One of the most important alternative sources of energy is photovoltaics. Solar energy, growing everywhere (especially in China) is available in abundance and 100% renewable.
The problem that has always plagued solar energy researchers is not about its availability and renewability, but the possibility of storing it for a long time in a battery. This has so far prevented it from being used for long-term solutions.
A research team from Chalmers University of Technology in Gothenburg, Sweden has developed a special type of fuel able to harness and conserve the sun's energy for up to 18 years. It has taken almost a year to develop and is now providing the first extraordinary results: they called it solar thermal fuel.
Fuel is essentially a liquid version molecule that "traps" thesolar power to use it later. Its main components are hydrogen and nitrogen: when heated, the molecules change density and act as accumulators of a battery conserving the energy collected.
The peculiarity is that upon subsequent cooling (up to room temperature) the fuel molecules continue to hold the solar energy tightly, transforming into isomers.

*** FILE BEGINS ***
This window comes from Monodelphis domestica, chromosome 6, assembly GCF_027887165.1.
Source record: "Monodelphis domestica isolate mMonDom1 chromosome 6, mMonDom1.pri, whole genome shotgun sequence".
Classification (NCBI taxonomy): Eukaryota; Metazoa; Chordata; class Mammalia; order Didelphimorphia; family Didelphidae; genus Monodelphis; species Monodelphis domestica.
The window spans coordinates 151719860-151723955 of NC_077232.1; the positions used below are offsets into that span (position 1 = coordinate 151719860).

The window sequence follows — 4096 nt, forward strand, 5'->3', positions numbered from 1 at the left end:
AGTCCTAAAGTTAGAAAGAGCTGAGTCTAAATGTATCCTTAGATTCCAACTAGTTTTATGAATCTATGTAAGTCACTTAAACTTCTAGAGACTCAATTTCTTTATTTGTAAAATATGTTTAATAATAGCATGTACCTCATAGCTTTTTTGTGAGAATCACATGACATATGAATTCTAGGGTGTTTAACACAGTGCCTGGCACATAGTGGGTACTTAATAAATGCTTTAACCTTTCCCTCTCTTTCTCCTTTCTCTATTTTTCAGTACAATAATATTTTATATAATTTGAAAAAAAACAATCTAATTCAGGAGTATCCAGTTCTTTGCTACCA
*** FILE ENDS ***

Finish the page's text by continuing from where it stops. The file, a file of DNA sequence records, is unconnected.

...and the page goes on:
Whenever it is necessary to dispose of the stored energy, the fuel is passed through a simple catalyst capable of converting it into its original form and making it available for use.
A sort of non-corrosive “liquid for batteries”, a carrier that once “discharged” after passing through the catalyst can be recycled immediately. Nothing is burned like traditional fuels.
It seems to me an absolutely brilliant and extraordinary thing.
The development of “solar petrol” is still in the experimental phase. The first results (which have been astounding) have so far been obtained in the laboratory.
According to Professor Kasper Moth Poulsen, head of research, if everything goes according to plan, this fuel will be available by 2028.
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